Trombiculoidea are mites with a dubious distinction – most languages have one or more common names for them. In Australia we would tend to call the hexapod larval stage ‘scrub itch mites’ for the intensely annoying rash-like erruptions they leave after biting – an all too common result of a pleasant stroll through the bush. In North America they are better known as chiggers, red mites, or harvest mites (i.e. common in the Fall). I imagine readers of this blog with a knowledge of non-English languages could supply a host of other sobriquets. Anyone with actual experience of scrub itch, or as it is technically known – trombiculosis, might be tempted to add some colourful modifiers.
Because a large wheal may develop at the spot that a chigger bites, some think that they are burrowing in the skin. Alas, no, they are ectoparasites that digest our skin and lymph for their feed. There’s nothing to dig out to reduce the itch and the best thing you can do is not scratch and help avoid secondary infections. The first scratch is probably good, since it will crush or dislodge the mite, but the mite leaves behind all the enzymes it has been injecting into your skin, and that can take a week or two for your body to deal with. The more you scratch, the longer it will take to heal.
If you live in an area where the rickettsial disease scrub typhus is endemic, then it is a good idea to watch out for any large black scabs that form on a chigger bite. A large black scab or eschar is a sign of infection and all it takes is one infected bite. In Queensland scrub typhus is a problem, but one good thing about Edmonton is that both chiggers and scrub typhus seem to be absent.
It may be of some comfort to know that only two families of chiggers feed on vertebrates – about a dozen other families of related mites feed on insects, millipedes, spiders, harvestmen, scorpions, and the like. The two-winged flies (Diptera) seem to be especially lucky when it comes to collecting chiggers. A possible example of one is above on the viewers right (Microtrombidiidae?).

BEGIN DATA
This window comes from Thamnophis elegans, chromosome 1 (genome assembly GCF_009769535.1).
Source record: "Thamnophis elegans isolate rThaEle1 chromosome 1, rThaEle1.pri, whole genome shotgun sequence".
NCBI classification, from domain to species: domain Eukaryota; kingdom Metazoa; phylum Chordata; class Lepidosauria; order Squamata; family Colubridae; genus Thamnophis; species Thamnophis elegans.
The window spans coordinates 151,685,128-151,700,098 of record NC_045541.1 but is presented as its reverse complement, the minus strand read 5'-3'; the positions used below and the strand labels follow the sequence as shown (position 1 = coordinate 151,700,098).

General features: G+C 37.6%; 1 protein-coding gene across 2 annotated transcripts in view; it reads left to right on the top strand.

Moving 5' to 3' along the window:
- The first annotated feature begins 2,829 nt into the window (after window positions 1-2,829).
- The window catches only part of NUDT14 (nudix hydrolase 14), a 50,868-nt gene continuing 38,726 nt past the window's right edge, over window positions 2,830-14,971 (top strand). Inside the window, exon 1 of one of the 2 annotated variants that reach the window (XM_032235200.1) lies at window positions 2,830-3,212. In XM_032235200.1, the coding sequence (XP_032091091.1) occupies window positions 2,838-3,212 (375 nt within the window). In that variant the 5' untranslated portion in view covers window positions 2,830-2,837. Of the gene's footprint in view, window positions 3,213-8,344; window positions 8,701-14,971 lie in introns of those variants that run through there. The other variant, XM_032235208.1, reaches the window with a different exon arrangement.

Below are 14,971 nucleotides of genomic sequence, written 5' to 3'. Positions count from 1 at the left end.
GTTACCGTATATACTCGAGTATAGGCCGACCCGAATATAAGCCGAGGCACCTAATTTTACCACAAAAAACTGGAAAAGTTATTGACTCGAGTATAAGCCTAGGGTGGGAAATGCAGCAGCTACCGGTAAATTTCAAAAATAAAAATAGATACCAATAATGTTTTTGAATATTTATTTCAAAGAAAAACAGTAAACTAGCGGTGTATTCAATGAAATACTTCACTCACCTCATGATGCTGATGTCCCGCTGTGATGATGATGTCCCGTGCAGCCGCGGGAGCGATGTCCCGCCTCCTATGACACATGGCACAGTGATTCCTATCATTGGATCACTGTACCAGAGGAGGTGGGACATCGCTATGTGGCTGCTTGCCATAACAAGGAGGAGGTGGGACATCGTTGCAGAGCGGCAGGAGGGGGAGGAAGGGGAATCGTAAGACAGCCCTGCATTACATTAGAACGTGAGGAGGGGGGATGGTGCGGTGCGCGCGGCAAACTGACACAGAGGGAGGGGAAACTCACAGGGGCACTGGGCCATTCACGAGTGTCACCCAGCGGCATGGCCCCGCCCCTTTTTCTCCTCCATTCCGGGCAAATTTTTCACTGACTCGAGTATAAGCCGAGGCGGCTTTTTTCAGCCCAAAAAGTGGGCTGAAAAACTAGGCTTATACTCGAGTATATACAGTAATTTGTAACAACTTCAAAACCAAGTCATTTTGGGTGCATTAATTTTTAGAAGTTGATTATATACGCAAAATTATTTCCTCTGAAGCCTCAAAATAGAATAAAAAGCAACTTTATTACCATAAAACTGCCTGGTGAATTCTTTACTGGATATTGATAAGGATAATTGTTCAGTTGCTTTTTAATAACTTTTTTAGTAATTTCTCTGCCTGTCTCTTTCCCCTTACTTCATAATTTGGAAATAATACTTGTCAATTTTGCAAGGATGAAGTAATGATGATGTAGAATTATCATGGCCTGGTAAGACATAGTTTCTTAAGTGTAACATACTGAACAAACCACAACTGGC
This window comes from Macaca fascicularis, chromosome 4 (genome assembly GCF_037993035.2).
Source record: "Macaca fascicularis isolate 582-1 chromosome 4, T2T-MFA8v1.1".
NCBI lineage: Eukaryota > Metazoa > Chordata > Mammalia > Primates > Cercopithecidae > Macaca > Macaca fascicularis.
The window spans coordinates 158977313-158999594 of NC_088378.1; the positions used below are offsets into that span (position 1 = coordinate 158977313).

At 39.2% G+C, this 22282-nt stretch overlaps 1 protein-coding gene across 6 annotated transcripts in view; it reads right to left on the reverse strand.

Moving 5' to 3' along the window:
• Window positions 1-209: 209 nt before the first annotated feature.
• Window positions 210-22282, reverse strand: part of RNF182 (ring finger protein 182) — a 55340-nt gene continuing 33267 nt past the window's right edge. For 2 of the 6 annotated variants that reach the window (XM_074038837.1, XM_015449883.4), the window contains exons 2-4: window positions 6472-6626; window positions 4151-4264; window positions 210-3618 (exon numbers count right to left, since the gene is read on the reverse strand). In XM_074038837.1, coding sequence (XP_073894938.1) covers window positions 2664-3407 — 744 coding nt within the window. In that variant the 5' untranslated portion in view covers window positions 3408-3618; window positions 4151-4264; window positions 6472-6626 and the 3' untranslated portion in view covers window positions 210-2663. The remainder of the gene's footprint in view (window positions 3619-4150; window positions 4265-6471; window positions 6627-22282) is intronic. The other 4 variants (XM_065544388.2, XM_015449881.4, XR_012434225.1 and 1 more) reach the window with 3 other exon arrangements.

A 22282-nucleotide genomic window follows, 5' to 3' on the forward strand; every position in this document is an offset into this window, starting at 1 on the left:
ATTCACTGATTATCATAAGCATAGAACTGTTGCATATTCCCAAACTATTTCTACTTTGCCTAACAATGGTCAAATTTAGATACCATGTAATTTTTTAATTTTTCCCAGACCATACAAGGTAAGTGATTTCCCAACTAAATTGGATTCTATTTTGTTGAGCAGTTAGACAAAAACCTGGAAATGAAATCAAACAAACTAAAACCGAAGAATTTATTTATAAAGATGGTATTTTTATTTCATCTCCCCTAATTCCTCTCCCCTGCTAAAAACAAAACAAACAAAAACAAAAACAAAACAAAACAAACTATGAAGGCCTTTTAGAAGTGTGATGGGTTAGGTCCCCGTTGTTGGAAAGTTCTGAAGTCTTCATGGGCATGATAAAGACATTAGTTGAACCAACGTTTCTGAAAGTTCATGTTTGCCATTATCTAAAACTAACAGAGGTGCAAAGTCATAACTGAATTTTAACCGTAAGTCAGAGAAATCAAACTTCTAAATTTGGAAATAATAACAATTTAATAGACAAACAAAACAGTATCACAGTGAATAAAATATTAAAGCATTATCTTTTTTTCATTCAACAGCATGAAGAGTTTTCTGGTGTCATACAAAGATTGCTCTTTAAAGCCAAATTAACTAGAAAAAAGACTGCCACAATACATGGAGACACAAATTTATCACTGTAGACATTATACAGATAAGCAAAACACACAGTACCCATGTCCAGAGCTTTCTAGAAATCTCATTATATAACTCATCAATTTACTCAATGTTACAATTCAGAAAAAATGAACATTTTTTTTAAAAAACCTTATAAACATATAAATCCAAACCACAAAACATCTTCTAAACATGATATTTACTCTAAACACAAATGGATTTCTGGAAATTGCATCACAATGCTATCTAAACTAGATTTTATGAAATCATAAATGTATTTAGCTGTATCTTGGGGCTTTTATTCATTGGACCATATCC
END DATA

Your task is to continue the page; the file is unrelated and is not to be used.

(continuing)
Only the larval stage (i.e. the first active stage which has only 3 pairs of legs) is parasitic in the Cohort Parasitengonina (chiggers and their relatives and the water mites). The nymphs and adults are predators – and they may have common names too. In English, the terrestrial species are often called Red Velvet Mites and they can be quite large (up to 16 mm – the largest known mites outside the ticks) and are covered in a dense pelage of hairs, typically red but sometimes red & white patterned, orange, or another colour or combination. Alex Wild at MyrmecosBlog has posted a striking picture of one of the red species.
I don’t have any good SEMs of a red velvet mite – they are as hairy as a mammal and one would go bonkers trying to mask around all the hairs. However, I do have an adequate picture of a member of the Subcohort Erythraiae, a species of Calyptostoma (Calyptostomatidae) with short setae. These rather sluggish mites are thought to be predators of fly larvae as nymphs and adults. The mouthparts (capitulum or gnathosoma) are retracted into the body and can be shot out to impale a maggot. The mite larvae are parasites of adult Diptera (BugGuide has some good pictures of craneflies infested with the larvae). So, the next time you come home with a case of scrub itch, think about all those poor flies out there that couldn’t scratch even if they wanted to – and emulate them, don’t scratch.